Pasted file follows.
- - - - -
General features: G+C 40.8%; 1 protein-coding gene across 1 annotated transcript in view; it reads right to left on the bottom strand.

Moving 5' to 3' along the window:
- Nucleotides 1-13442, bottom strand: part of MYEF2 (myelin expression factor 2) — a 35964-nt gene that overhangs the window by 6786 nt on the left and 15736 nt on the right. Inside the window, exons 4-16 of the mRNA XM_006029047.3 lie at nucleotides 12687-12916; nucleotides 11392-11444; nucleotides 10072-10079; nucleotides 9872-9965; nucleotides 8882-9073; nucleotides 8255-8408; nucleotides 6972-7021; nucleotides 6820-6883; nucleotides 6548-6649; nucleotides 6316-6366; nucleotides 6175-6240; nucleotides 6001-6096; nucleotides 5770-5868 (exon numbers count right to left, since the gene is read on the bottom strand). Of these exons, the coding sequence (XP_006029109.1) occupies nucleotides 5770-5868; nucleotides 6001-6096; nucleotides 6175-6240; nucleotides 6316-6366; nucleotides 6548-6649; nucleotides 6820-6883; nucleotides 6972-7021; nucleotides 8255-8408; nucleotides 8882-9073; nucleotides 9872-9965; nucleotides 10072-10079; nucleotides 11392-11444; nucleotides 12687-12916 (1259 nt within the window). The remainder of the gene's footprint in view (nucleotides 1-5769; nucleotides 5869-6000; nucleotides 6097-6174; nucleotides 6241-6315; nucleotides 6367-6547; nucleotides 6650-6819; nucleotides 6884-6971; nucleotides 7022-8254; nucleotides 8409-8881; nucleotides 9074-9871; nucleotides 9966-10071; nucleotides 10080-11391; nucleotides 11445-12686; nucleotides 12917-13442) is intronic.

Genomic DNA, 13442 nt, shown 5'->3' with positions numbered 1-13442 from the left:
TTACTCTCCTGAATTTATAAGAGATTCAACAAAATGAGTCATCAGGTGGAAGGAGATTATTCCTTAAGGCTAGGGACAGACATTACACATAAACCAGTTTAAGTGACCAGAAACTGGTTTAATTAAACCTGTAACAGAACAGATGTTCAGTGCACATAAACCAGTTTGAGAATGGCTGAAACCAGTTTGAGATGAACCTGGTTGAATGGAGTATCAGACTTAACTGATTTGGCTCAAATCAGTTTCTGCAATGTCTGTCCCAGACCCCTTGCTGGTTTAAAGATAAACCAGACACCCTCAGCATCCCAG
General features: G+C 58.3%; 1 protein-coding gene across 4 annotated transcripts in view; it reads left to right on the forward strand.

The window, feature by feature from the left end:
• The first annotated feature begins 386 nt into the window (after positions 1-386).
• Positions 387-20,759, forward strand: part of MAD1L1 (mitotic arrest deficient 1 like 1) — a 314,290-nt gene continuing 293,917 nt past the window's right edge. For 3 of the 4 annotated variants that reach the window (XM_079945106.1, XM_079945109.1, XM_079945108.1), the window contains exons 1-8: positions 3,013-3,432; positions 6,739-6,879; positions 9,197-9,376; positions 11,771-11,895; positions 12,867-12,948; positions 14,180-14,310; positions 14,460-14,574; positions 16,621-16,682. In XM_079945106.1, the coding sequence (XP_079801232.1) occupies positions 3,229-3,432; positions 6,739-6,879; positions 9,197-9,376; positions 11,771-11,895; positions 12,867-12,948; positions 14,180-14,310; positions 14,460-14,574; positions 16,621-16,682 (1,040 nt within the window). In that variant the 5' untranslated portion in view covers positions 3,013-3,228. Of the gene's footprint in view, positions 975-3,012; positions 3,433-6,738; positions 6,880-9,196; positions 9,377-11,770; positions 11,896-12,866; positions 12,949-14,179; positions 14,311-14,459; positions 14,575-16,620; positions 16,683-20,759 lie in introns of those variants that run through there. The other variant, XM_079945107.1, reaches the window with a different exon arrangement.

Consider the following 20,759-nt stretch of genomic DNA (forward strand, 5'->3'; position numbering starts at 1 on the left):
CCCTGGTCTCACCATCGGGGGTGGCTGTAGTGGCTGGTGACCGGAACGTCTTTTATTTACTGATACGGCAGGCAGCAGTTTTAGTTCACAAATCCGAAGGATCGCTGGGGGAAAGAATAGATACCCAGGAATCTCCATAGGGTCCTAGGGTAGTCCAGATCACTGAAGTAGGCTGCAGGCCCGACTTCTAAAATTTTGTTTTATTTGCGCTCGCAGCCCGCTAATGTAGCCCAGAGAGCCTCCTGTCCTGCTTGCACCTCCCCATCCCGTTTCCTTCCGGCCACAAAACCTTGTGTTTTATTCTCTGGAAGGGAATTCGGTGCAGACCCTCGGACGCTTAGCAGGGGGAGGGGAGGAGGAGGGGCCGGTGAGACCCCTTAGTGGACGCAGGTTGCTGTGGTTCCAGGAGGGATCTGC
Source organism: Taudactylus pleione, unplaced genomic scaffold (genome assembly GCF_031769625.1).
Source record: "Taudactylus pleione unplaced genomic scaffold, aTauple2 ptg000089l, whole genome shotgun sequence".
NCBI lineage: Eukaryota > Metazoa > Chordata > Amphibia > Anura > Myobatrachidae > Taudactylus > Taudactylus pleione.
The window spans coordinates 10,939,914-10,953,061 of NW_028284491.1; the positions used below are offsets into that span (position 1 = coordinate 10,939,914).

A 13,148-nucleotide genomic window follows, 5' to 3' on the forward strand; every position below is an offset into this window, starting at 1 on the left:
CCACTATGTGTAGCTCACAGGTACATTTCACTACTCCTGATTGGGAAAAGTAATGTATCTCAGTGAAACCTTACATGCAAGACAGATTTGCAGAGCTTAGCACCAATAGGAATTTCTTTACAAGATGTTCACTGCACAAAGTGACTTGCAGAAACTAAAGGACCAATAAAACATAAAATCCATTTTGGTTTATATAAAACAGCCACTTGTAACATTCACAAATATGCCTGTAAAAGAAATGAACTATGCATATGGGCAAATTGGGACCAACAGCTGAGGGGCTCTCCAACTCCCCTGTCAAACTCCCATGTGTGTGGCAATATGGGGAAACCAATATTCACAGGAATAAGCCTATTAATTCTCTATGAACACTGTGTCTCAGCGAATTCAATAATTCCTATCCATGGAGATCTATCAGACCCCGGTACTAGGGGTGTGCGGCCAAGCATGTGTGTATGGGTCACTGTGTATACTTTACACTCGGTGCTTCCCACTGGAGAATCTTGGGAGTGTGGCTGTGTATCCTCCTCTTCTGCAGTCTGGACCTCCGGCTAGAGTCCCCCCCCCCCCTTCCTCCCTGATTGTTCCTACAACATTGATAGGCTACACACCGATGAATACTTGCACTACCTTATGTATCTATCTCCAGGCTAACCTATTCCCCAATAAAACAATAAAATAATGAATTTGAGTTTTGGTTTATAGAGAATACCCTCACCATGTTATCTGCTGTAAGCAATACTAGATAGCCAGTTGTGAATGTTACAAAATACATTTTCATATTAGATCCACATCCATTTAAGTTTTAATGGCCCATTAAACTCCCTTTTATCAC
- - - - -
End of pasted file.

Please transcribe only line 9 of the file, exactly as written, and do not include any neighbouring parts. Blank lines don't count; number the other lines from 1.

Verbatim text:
• Positions 387-20,759, forward strand: part of MAD1L1 (mitotic arrest deficient 1 like 1) — a 314,290-nt gene continuing 293,917 nt past the window's right edge. For 3 of the 4 annotated variants that reach the window (XM_079945106.1, XM_079945109.1, XM_079945108.1), the window contains exons 1-8: positions 3,013-3,432; positions 6,739-6,879; positions 9,197-9,376; positions 11,771-11,895; positions 12,867-12,948; positions 14,180-14,310; positions 14,460-14,574; positions 16,621-16,682. In XM_079945106.1, the coding sequence (XP_079801232.1) occupies positions 3,229-3,432; positions 6,739-6,879; positions 9,197-9,376; positions 11,771-11,895; positions 12,867-12,948; positions 14,180-14,310; positions 14,460-14,574; positions 16,621-16,682 (1,040 nt within the window). In that variant the 5' untranslated portion in view covers positions 3,013-3,228. Of the gene's footprint in view, positions 975-3,012; positions 3,433-6,738; positions 6,880-9,196; positions 9,377-11,770; positions 11,896-12,866; positions 12,949-14,179; positions 14,311-14,459; positions 14,575-16,620; positions 16,683-20,759 lie in introns of those variants that run through there. The other variant, XM_079945107.1, reaches the window with a different exon arrangement.